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After the memory allocation phase-2, i.e actual code execution starts line by line. As the execution starts it will encounter 1st line which is

var number = 2;
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Now as the variable number is already stored inside the memory Javascript Engine will just allocate its value which is 2 to it and update inside the memory area as well.

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Now, our code execution will come to the function definition but here nothing will happen because the function is already assigned memory in the creation phase. Remember the function code only gets executed only when it is invoked/called.

Now it will encounter the below line:

var square2 = getSquare(2)
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Here we are invoking a function by passing an argument and storing its return value to the square2 variable.

As we are invoking the function a new Function Execution Context is created inside our Global Execution context (GEC) which has its own memory, and code execution part and also, our new execution context is pushed inside the call stack.

Now as the stack have the Last In First Out property our new execution context will start executing first.

function getSquare(num) {
  var answer = num * num;
  return answer;
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For this new execution context, the creation phase will start. We can see here there are two variables that need memory to get stored which are answer and num. In the function execution context if we have some parameters then those parameters are also treated as variables and assigned memory just like this.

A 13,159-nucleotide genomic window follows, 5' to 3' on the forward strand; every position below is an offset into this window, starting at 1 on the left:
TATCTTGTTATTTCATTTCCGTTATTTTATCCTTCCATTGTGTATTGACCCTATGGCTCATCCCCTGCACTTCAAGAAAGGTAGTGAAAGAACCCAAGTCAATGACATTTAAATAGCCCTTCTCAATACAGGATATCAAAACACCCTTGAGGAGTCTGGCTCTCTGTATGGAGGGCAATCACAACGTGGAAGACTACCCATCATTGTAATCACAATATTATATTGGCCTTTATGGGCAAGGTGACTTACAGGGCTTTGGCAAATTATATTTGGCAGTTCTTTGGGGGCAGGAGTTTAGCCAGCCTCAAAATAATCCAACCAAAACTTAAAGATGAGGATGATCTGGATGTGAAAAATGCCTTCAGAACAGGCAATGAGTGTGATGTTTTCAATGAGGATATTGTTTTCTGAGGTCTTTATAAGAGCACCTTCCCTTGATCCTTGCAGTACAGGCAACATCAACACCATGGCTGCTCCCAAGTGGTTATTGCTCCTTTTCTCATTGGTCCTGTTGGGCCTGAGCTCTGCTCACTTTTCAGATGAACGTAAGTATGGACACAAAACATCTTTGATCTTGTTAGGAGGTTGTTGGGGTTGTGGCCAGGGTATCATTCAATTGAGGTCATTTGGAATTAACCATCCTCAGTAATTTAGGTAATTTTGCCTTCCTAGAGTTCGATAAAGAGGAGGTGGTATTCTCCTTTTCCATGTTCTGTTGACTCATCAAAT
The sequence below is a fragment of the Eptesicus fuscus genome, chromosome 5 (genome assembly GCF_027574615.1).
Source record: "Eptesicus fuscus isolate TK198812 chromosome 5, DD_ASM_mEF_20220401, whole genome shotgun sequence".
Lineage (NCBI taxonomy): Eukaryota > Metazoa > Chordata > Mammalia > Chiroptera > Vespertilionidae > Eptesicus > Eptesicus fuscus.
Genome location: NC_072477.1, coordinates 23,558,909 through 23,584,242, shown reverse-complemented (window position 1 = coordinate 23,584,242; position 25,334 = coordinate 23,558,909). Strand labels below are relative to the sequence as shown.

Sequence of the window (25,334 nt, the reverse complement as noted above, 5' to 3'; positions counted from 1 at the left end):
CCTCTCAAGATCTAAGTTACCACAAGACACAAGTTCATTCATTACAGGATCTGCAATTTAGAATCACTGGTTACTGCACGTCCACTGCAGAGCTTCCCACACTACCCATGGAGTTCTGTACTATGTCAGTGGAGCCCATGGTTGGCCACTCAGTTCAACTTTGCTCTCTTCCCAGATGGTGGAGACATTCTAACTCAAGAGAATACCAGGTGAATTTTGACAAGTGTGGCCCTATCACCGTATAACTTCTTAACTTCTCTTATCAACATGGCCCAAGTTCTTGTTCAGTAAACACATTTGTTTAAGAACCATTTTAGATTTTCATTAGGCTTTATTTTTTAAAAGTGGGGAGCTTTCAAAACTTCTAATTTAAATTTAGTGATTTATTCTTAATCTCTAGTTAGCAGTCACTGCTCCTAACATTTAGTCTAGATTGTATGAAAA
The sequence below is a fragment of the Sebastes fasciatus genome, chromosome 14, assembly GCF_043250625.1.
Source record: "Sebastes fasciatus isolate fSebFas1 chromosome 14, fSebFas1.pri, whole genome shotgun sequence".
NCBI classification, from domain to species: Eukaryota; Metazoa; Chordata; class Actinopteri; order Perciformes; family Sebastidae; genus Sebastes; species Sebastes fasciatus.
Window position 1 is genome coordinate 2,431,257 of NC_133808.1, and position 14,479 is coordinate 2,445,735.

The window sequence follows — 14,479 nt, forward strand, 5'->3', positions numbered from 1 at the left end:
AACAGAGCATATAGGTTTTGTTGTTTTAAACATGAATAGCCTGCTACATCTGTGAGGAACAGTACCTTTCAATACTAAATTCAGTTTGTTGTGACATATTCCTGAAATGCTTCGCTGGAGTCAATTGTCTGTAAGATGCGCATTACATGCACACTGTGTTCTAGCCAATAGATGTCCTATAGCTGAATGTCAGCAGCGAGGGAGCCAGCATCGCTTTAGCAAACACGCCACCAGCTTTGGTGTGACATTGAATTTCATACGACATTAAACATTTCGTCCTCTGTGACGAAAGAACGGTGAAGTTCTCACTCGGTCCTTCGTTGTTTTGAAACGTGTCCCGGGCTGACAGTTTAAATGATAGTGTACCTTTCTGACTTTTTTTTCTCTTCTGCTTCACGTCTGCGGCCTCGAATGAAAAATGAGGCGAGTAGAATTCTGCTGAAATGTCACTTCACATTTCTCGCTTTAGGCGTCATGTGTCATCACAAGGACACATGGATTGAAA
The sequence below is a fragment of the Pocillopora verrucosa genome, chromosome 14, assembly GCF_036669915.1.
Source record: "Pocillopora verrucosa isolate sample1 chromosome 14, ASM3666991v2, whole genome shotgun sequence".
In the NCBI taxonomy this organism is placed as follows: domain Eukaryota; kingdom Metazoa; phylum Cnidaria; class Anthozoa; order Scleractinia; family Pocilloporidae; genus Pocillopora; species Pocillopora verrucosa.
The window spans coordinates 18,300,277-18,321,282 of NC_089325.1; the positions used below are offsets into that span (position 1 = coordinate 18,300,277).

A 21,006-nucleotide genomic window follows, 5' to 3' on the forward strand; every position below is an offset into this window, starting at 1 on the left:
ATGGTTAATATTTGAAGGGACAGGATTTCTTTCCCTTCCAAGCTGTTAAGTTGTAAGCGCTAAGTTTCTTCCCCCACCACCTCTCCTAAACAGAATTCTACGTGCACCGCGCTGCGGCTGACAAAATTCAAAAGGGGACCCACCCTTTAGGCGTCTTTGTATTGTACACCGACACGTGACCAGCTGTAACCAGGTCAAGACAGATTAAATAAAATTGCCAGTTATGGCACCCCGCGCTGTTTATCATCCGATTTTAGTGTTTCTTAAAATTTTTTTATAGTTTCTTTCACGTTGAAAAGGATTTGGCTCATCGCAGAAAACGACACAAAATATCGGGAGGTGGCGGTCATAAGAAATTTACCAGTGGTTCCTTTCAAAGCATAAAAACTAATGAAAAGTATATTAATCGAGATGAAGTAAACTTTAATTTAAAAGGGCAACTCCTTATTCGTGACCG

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Now, after phase one again phase two i.e. the code execution phase will start.

It will encounter the first line of the function “function getSquare(num)”. The value which we have passed while invoking the function is assigned to the num so the num will be assigned 2.

Now line 2 which is var answer = num*num; will start executing. The result of num*num which is stored inside the answer

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At last return statement will get executed. As all the code is executed the function execution context is popped off from the call stack and the value which we have returned is assigned to square2. Return statement tells a function execution to jump on the previous execution context so it will again start executing GEC.

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Now, this same process is followed for square4 and it is assigned with 16. After execution of both the function call, our whole program ends and the global execution context is also popped off from the call stack and memory gets cleaned up.

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This is how the javascript program executes under the hood.

As the Javascript Engine executes one line of code at a time that is why the javascript is "single-threaded".


You can see all these things working live inside your browser

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JavaScript Engine and Execution Context is the basis for understanding many other fundamental concepts correctly.
The Execution Context (GEC and FEC), and the call stack are the processes that are carried out internally by the JS Engine to run our javascript code.

Hope now you have a better understanding of what is JS Engine and in which order a program/code run and how JavaScript Engine allocated memory to them.

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Have a nice day